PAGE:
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SCI 68 — Climate Change in Context: What Does the Past Tell Us about the Future?

Quarter: Winter
Day(s): Thursdays
Course Format: Live Online (About Formats)
Duration: 9 weeks
Date(s): Jan 25—Mar 21
Time: 7:00—8:50 pm (PT)
Refund Deadline: Jan 27
Unit: 1
Grade Restriction: No letter grade
Tuition: $505
Instructor(s): Michael McWilliams, Franklin (Lynn) Orr
Class Recording Available: Yes
Status: Open
ACCESS THE SYLLABUS » (subject to change)
Live Online(About Formats)
7:00—8:50 pm (PT)
Jan 25—Mar 21
9 weeks
Refund Date
Jan 27
1 Unit
Grade Restriction
No letter grade
Michael McWilliams, Franklin (Lynn) Orr
ACCESS THE SYLLABUS » (subject to change)
A fundamental tenet of geological thinking is uniformitarianism—the idea that the natural laws and processes occurring today operated in the past. Put simply, whatever has happened, can happen. Climate change is happening now, and it has been happening on Earth for 4.6 billion years. Humans have accelerated the pace of climate change in recent times, but are these anthropogenic drivers significant when compared with the natural forces that affect Earth? Are the climate change signals we see now just business as usual on our planet? How do the atmosphere, the hydrosphere, and the biosphere respond to internal and external forces? How can these signals inform us about what to expect? We’ll travel through time to learn about the big events in the history of our planet in order to understand how climate affects life and life affects climate. Using these observations as a framework, we will then interpret models of future climate change on a human timescale to better comprehend what to expect in our lifetimes and those of our children and grandchildren.

Professor of Earth and Planetary Sciences, Emeritus, Stanford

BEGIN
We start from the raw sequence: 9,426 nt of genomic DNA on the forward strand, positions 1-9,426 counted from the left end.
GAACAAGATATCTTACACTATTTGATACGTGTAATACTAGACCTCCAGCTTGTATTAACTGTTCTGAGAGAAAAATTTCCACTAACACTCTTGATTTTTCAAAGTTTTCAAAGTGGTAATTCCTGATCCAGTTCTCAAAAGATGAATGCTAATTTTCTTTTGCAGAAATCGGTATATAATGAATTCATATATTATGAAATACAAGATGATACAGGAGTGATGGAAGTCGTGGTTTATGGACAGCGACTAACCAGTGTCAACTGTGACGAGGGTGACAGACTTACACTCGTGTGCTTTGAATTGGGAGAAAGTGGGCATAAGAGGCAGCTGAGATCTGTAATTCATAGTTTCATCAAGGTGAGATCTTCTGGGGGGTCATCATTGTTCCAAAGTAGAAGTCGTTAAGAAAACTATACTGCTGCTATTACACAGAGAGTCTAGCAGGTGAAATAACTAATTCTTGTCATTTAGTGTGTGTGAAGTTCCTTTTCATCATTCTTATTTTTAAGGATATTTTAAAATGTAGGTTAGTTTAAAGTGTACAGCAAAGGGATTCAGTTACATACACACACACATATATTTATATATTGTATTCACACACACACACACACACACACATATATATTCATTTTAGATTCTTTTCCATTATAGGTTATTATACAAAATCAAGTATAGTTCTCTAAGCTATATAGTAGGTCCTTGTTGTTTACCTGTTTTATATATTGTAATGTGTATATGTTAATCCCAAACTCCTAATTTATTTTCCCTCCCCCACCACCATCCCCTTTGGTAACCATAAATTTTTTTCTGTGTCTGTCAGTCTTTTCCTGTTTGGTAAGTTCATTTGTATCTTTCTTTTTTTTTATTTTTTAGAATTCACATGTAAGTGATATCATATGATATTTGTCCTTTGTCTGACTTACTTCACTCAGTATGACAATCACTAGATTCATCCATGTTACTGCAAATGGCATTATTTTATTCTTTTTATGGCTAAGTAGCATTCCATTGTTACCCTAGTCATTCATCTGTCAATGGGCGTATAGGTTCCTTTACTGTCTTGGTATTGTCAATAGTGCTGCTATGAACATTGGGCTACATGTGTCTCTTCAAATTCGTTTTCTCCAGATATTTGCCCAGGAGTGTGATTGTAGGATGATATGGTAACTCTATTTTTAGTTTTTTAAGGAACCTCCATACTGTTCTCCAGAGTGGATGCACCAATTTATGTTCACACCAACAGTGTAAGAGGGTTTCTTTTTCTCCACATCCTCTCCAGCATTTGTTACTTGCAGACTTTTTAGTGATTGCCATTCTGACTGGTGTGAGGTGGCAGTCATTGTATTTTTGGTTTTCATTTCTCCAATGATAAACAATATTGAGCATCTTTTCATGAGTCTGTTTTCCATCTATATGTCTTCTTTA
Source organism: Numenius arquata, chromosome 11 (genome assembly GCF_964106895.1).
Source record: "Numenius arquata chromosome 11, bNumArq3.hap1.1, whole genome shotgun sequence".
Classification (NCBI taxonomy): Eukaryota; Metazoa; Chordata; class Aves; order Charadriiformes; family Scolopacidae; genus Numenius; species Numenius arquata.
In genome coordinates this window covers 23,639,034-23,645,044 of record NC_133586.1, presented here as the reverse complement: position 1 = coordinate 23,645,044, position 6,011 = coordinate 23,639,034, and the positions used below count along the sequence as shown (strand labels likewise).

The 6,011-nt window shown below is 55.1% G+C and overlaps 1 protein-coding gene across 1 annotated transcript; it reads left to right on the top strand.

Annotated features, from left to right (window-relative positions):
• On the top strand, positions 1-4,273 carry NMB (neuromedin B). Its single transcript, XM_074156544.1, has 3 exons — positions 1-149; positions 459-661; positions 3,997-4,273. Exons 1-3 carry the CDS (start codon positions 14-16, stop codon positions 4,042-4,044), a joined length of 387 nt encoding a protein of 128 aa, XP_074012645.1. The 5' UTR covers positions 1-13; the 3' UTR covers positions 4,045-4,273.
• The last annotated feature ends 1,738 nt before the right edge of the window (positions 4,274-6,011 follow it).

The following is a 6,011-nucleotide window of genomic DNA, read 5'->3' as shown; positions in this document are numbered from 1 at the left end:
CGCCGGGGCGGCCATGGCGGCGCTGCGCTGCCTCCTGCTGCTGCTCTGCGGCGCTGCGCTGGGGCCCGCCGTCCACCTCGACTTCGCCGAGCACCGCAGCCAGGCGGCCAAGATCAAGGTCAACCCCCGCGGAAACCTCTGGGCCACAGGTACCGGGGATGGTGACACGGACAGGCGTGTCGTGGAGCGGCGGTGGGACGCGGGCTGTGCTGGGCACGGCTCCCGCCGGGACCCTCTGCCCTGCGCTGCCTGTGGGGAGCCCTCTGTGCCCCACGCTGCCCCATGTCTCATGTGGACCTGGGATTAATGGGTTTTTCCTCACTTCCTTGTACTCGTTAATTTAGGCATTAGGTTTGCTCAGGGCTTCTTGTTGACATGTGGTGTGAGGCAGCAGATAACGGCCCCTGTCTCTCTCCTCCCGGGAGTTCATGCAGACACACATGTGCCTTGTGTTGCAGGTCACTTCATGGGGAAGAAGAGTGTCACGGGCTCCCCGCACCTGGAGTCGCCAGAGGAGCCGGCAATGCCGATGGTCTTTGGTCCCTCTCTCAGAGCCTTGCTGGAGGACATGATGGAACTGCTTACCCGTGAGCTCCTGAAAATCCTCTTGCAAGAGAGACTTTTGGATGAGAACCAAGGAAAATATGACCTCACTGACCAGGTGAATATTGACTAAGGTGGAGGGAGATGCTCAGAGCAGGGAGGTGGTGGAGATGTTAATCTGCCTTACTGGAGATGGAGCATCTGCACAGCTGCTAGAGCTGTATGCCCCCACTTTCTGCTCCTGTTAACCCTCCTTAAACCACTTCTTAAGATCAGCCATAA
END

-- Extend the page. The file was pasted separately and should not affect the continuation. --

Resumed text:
Michael McWilliams has taught undergraduate, postgraduate, and Continuing Studies courses in geology, geochemistry, and geophysics. He has held numerous international science leadership roles, including chief executive of the New Zealand Geological Survey, and is a frequent contributor to academic publications. McWilliams received a PhD in geophysics from the Australian National University.

Keleen and Carlton Beal Professor in Petroleum Engineering, Emeritus, Stanford; Former Under Secretary for Science and Energy, US Department of Energy

Franklin (Lynn) Orr served as the under secretary for science and energy from 2014 to 2017. He joined Stanford in 1985, where he was the Keleen and Carlton Beal Professor Emeritus in the Department of Energy Resources Engineering, the founding director of the Precourt Institute for Energy, the founding director of the Stanford Global Climate & Energy Project, and the dean of the School of Earth Sciences. He received a PhD in chemical engineering from the University of Minnesota.

Textbooks for this course:

(Required) Andrew H. Knoll, A Brief History of Earth: Four Billion Years in Eight Chapters (ISBN 978-0062853929 )